Birthdays The Tasmanian Way
All around the world, birthdays are variously celebrated with celebrations steeped in tradition. Of course, some don’t celebrate them at all. But of those that do, surely Tasmania’s birthday celebrations are some of the most amazing.
Having reached the age of 8, children are expected to engage in more elaborate birthday activities. In keeping with our convict past, these festivities usually follow the theme of initiations or rites of passage that focus on “escape”. That translates into the birthday boy or girl having to prove themselves worthy to mark the moment by getting their ticket of leave.
Rituals can include, greasing up the body in Cape Barron Goose fat (wearing nothing more than a loincloth) while trying to scale a 6-foot pole (to the raucous cheers of the birthday gathering).
Alternatively, there can be a “swim” through a pool full of molasses (which is more of a slow motion wallow or walk during the winter months).
Another great tradition is for kids to gather round in a big ring and attempt to blow the candles out on the cake in the middle. Invariably, this becomes an almighty spitting match and adults need to be on hand and prepared to clean up afterwards (even though the cake still gets eaten).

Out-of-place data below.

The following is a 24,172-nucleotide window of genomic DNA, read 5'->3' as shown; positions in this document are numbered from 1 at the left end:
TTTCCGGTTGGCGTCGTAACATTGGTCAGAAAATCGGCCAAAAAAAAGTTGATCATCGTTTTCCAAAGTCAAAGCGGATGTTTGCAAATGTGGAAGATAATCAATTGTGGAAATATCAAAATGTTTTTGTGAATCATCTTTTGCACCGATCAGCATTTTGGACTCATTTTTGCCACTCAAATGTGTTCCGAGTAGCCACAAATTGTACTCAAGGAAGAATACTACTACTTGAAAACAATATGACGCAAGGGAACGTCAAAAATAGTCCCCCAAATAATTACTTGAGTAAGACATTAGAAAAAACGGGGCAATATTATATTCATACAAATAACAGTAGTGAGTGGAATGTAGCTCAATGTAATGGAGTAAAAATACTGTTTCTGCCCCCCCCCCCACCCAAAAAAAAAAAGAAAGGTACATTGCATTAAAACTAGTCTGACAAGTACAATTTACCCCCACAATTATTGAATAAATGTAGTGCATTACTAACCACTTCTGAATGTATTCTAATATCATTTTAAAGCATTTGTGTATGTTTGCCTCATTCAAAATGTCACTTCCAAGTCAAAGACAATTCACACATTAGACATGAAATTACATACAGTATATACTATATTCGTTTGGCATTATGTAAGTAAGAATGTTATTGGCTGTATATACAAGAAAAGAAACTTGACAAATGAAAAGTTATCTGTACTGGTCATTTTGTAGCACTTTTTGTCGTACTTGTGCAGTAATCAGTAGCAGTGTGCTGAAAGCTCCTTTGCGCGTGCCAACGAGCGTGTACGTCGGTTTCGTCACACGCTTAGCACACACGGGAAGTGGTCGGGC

Present giving can vary from genuine gifts of value through to nothing but packaging wrapped in multiple layers (or, as my brother in law was fond of offering: a cut lunch).
Then there are the obligatory birthday signs of affection ranging from kicks and pinches through to kiss and cuddles (exaggerated kisses between adult blokes at work usually earns the most laughter).
But, perhaps the strangest birthday celebration involves tying together ferrets (or cats, if ferrets are scarce) and getting them to pull the birthday person along on roller skates, a buggy, or skateboard. Though the origins of this tradition have long since been forgotten, it still persists (though rarely, given modern concerns about animal treatment).
So there you have it. Some of the strangest birthday traditions happen on the mysterious island of Tasmania. If you want to get involved just come on down. We are only 1200 miles from Antarctica so you can’t miss us. Oh, and be prepared to have your leg pulled a lot when you get here (because that’s a popular tradition too).
Comments are closed.